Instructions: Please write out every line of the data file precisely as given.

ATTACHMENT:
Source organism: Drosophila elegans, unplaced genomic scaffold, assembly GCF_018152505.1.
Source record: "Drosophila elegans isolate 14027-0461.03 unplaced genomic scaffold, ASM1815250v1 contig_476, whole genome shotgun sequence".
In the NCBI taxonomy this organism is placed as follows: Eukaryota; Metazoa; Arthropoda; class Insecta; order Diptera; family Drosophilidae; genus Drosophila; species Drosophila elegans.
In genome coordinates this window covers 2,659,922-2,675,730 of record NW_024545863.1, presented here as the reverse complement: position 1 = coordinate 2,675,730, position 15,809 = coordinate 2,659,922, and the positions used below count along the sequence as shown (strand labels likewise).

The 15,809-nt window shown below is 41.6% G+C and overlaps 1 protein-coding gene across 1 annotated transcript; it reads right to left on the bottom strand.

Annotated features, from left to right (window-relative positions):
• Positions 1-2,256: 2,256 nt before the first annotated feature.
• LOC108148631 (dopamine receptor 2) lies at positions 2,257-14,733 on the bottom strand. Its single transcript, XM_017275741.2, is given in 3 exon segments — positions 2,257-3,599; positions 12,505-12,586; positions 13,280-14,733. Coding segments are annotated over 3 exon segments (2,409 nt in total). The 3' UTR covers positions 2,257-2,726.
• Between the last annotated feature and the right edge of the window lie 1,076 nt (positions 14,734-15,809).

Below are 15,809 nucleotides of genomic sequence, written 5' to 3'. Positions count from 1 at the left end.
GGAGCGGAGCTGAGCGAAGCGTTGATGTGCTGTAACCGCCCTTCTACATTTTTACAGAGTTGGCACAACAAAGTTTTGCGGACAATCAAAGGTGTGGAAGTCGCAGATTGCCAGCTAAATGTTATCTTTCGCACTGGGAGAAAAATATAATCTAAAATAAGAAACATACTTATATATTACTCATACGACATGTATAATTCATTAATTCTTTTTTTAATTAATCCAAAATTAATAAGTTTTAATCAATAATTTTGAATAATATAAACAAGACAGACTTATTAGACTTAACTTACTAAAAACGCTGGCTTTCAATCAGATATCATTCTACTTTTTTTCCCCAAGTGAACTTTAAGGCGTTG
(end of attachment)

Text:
Source organism: Drosophila elegans, unplaced genomic scaffold, assembly GCF_018152505.1.
Source record: "Drosophila elegans isolate 14027-0461.03 unplaced genomic scaffold, ASM1815250v1 contig_476, whole genome shotgun sequence".
In the NCBI taxonomy this organism is placed as follows: Eukaryota; Metazoa; Arthropoda; class Insecta; order Diptera; family Drosophilidae; genus Drosophila; species Drosophila elegans.
In genome coordinates this window covers 2,659,922-2,675,730 of record NW_024545863.1, presented here as the reverse complement: position 1 = coordinate 2,675,730, position 15,809 = coordinate 2,659,922, and the positions used below count along the sequence as shown (strand labels likewise).

The 15,809-nt window shown below is 41.6% G+C and overlaps 1 protein-coding gene across 1 annotated transcript; it reads right to left on the bottom strand.

Annotated features, from left to right (window-relative positions):
• Positions 1-2,256: 2,256 nt before the first annotated feature.
• LOC108148631 (dopamine receptor 2) lies at positions 2,257-14,733 on the bottom strand. Its single transcript, XM_017275741.2, is given in 3 exon segments — positions 2,257-3,599; positions 12,505-12,586; positions 13,280-14,733. Coding segments are annotated over 3 exon segments (2,409 nt in total). The 3' UTR covers positions 2,257-2,726.
• Between the last annotated feature and the right edge of the window lie 1,076 nt (positions 14,734-15,809).

Below are 15,809 nucleotides of genomic sequence, written 5' to 3'. Positions count from 1 at the left end.
GGAGCGGAGCTGAGCGAAGCGTTGATGTGCTGTAACCGCCCTTCTACATTTTTACAGAGTTGGCACAACAAAGTTTTGCGGACAATCAAAGGTGTGGAAGTCGCAGATTGCCAGCTAAATGTTATCTTTCGCACTGGGAGAAAAATATAATCTAAAATAAGAAACATACTTATATATTACTCATACGACATGTATAATTCATTAATTCTTTTTTTAATTAATCCAAAATTAATAAGTTTTAATCAATAATTTTGAATAATATAAACAAGACAGACTTATTAGACTTAACTTACTAAAAACGCTGGCTTTCAATCAGATATCATTCTACTTTTTTTCCCCAAGTGAACTTTAAGGCGTTG